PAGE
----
While we bask in the glory of Veterans Day, under the impression that all who fought in the armed forces, did so for the same reasons, let us not forget that there has always been a segment of the population that has never been viewed as equal, abroad or when returning home from war. Mudbound was more than a movie. It was the reality of so many blacks drafted into America’s armed forces.
Let us also not forget that upon returning from war, blacks had an awakened consciousness. During World War II, Black men who were drafted into the war and deployed to Italy, France, and Germany immediately recognized the similarities between American racism and that experienced by Jews under Nazi oppression.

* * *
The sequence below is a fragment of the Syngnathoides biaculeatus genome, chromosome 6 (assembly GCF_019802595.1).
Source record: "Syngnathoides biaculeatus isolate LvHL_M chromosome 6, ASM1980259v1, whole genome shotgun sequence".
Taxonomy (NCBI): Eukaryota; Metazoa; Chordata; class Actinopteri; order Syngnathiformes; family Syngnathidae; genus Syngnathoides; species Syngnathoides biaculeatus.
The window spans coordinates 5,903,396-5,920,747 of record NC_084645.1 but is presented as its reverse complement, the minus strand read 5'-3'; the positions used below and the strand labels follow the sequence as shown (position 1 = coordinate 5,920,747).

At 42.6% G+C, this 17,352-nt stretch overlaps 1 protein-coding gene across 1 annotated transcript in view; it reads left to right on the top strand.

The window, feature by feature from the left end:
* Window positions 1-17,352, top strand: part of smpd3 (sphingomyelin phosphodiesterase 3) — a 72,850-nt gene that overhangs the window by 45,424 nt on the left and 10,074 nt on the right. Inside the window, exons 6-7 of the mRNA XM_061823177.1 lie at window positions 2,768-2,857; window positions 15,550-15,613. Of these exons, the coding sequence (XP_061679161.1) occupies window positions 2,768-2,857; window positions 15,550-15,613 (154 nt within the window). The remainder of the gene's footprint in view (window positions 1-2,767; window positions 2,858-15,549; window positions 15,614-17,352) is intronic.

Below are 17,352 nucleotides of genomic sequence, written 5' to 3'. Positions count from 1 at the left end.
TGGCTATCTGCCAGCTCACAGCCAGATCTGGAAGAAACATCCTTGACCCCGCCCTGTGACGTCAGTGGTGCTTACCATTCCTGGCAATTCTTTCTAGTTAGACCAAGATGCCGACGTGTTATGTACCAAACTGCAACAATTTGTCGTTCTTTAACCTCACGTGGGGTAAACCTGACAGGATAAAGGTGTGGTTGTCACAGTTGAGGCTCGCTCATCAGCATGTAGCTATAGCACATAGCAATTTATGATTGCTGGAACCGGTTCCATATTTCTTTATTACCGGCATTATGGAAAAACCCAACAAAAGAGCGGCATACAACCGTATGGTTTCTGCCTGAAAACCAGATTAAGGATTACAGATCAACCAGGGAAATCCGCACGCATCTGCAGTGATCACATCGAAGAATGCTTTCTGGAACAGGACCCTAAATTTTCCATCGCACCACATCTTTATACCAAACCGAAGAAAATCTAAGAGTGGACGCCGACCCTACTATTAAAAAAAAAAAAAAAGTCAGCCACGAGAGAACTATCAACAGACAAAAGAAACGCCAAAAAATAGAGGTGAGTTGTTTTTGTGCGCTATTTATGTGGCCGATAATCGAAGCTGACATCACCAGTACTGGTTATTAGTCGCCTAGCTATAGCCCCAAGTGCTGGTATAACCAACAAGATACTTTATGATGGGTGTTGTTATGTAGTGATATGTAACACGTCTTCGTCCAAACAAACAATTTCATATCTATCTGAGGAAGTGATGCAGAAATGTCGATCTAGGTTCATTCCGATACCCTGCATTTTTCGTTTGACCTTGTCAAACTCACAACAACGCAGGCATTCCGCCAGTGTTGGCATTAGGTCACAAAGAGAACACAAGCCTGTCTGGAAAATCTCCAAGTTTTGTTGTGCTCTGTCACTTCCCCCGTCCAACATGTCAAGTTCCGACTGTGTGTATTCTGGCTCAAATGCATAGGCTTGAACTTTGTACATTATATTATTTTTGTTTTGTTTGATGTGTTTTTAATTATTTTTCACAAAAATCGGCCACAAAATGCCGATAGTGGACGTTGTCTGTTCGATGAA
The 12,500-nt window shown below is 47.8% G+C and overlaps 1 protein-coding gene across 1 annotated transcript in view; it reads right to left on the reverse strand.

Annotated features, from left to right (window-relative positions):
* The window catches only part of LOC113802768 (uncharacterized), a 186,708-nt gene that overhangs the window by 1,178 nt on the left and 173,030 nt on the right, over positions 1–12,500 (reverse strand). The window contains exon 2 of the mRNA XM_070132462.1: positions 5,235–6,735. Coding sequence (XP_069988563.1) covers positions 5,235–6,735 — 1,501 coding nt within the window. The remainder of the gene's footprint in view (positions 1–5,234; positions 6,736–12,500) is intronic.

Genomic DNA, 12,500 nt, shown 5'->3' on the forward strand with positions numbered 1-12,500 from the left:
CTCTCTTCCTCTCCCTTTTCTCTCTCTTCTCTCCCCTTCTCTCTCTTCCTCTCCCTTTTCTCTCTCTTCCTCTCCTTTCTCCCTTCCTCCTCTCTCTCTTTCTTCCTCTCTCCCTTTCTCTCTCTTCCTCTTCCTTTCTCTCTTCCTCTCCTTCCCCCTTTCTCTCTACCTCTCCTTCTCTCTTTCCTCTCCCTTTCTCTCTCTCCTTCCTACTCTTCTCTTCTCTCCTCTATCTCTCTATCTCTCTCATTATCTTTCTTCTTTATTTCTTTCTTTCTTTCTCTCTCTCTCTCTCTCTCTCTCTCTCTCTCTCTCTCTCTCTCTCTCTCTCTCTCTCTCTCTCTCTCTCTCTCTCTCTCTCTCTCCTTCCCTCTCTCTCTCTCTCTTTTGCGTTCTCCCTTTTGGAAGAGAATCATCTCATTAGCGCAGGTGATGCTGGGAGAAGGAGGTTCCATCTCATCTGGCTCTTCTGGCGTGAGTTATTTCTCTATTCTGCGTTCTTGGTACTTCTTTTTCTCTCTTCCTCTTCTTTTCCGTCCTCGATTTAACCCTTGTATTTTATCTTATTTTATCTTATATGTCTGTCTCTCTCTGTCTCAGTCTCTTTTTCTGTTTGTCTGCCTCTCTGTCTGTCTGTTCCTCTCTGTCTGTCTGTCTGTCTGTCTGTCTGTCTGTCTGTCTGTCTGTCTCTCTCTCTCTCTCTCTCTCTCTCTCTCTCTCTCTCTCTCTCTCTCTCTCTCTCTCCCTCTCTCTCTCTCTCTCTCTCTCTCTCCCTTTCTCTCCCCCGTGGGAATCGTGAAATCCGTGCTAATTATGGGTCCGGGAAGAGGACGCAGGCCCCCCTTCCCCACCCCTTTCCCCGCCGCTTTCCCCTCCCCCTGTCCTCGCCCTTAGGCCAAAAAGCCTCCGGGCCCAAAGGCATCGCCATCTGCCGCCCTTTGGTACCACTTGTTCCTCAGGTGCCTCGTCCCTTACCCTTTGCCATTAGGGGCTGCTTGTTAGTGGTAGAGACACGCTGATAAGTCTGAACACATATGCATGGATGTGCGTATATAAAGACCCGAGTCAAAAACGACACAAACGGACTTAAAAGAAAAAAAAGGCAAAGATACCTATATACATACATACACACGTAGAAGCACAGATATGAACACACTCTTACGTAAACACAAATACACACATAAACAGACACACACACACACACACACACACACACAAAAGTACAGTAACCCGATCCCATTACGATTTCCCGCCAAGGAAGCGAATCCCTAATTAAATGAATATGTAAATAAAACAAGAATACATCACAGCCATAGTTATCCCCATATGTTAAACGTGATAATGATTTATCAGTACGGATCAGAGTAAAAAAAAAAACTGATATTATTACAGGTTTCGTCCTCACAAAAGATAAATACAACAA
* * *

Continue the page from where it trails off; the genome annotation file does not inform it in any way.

It is to this time in history that we trace the birth of the popular usage of the term “ghetto” to refer to the living conditions of blacks in America. In his Ghetto: The Invention of a Place, the History of an Idea, Mitchell Duneier points out that black scholars in the 1940’s used the term Ghetto in direct response to “the rise in attention to the Nazi treatment of Jews in Europe.” In other words, black scholars used this term as a political statement highlighting the reality of the black experience.
Blacks weren’t blind to the reality of their own oppression, nor to their responsibility. Those in the Black press proclaimed, “Our war is not against Hitler in Europe but against the Hitlers in America.”
So as we remember those who fought to liberate others, let us not forget those who fought (and continue to fight) to liberate themselves.